Mumbai: It's BMC vs activists over proposed business hub at Aarey

Feb 23, 2015, 13:54 IST | Laxman Singh

Activist Rishi Aggarwal met representatives of 30 communities in Aarey Colony yesterday and explained how the BMC’s plans for the area would render them homeless; mass agitation planned next Sunday

Activists are set to clash against the Brihanmumbai Municipal Corporation (BMC) over the latter’s draft Development Plan (DP), which proposes a business hub in the city’s last remaining green cover. Yesterday, furious environmentalists convened a meeting with the representatives of different communities in the colony, including tribals, over the issue.

Activists met representatives from 30 communities in Aarey Milk Colony yesterday, including those from the tribes inside the forest
Activists met representatives from 30 communities in Aarey Milk Colony yesterday, including those from the tribes inside the forest

The civic body in its new DP has stated its intention to use 1,009 hectares of land in the Aarey Milk Colony to develop it into a theme park and various small recreational parks. According to the plan, it will also house an international zoo, educational institutes, housing projects, along with public amenities, and transport facilities such as a bus rapid transit system (BRTS).

The protesting activists claimed the DP didn’t take into account the livelihoods of the tribals and accused the civic body of completely ignoring them. Rishi Aggarwal, an environmentalist and researcher with the Observer Research Foundation (ORF), an independent think tank, said, “The new DP has no mention of tribals.

No alternative measures for shifting them are stated. Where will they go? Every time the residents put forward their suggestions and queries, the BMC has always ignored them. It seems the BMC is doing this deliberately so that residents leave Aarey in frustration.” He also added that the indigenous tribes had got the short end of the stick from the BMC, as they struggle for even the most basic amenities like public toilets, medical care, water, and electricity.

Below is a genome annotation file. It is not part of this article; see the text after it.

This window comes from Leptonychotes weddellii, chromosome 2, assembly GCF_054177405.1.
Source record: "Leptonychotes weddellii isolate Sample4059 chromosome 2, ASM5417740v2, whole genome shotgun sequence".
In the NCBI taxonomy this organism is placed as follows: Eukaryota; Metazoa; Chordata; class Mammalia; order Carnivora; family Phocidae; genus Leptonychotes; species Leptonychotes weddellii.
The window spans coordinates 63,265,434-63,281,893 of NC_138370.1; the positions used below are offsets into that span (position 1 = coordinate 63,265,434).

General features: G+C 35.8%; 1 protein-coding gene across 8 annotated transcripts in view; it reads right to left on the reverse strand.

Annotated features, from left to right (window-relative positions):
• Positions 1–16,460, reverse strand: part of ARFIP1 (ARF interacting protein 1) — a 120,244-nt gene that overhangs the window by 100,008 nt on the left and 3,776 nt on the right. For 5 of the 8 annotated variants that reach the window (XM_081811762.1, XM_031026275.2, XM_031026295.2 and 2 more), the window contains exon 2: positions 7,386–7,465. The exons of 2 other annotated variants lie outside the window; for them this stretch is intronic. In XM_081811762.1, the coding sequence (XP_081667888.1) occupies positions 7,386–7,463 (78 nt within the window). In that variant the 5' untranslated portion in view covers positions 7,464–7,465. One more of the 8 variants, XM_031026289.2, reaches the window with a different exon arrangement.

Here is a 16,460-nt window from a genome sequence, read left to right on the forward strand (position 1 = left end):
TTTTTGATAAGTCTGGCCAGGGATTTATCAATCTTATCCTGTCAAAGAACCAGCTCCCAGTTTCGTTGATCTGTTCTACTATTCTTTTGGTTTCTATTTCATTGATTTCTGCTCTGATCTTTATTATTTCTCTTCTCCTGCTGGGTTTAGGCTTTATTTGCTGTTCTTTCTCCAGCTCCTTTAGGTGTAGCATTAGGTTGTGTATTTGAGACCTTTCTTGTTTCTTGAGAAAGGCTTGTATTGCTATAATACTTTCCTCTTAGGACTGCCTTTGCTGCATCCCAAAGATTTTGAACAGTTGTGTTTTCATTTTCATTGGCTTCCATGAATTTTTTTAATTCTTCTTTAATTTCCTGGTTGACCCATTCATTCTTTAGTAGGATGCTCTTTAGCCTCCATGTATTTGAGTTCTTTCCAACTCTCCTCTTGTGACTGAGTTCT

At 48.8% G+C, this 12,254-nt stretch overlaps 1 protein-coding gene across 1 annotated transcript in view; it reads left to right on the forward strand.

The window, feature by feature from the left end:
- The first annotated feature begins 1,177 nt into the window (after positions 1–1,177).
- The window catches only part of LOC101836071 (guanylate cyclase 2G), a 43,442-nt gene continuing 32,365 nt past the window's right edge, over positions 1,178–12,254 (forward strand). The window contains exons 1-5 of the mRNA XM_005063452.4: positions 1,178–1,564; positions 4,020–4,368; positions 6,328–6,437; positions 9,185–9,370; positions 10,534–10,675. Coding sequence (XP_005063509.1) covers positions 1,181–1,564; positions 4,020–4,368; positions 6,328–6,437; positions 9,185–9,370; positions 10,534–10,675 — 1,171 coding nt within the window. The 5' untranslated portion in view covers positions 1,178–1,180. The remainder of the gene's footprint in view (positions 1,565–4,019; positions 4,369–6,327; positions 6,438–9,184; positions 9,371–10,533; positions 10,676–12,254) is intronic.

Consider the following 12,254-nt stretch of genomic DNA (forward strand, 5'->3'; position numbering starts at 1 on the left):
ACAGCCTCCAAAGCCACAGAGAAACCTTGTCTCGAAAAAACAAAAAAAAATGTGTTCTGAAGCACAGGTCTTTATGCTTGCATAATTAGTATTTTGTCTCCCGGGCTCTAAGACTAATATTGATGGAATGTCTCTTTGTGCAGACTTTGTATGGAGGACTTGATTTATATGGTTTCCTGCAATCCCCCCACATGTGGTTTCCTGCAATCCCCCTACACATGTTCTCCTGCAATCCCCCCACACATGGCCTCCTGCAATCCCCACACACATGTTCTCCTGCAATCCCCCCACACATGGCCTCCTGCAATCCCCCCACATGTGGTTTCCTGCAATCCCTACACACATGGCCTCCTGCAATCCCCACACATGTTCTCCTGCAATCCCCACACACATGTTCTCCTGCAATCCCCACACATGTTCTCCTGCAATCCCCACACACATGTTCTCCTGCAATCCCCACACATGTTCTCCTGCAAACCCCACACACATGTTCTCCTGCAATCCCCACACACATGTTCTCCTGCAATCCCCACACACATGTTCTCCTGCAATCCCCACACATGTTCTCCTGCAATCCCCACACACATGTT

“The 27 adivasi padas with over 8,000 tribal voters who have resided here for more than 100 years do not have adequate facilities. Some, like Vanichapada and Khadakpada, lack footpaths, proper internal roads and electricity and the civic administration has overlooked this intentionally,” Aggarwal added.

‘Fight to the end’
An enraged 40-year-old told this paper that they fight to the last person to save their homes and the forest. “I would like to make it clear that residents will fight this battle till the very end,” he said. Activists and tribals will organise a mass agitation against the DP, in the colony next Sunday (March 1), but not before trying to get their voice heard yet again.

“During this week, residents of Aarey will put in their objections in front of the civic administration. We are hoping that at least 3,000-4,000 people will show up for the agitation,” he stated. Advocate Bhupesh Singh, another activist who attended the meeting, added, “On Wednesday we will meet and decide on the agitation.

We will spread awareness about the DP so that when it comes up for suggestions and objections, everyone can register their protest.” The DP 2014-34 pitches development plans for the next 20 years and has Aarey Milk Colony as a feature development zone.

12 square kilometres of the land has been shown as an opportunity for upcoming growth. This means the city will lose its major green cover. If the draft policy does get passed, this will lead to the death of wildlife and also displacement of tribal folk.

Forest in the city
Mumbai is probably the only city in the country to have a whole forest in its midst. Aarey Colony is spread over 12 square kilometres.

A study on the biodiversity states there are 76 different species of birds, 86 different species of butterflies, 13 different species of amphibians, 38 different types of reptiles, 19 different types of spiders, and 34 different types of wild flowers.

A 2012 survey conducted by Mumbaikars for SGNP, an initiative of Sanjay Gandhi National Park put the leopard count at 5-6 in the jungle patch.

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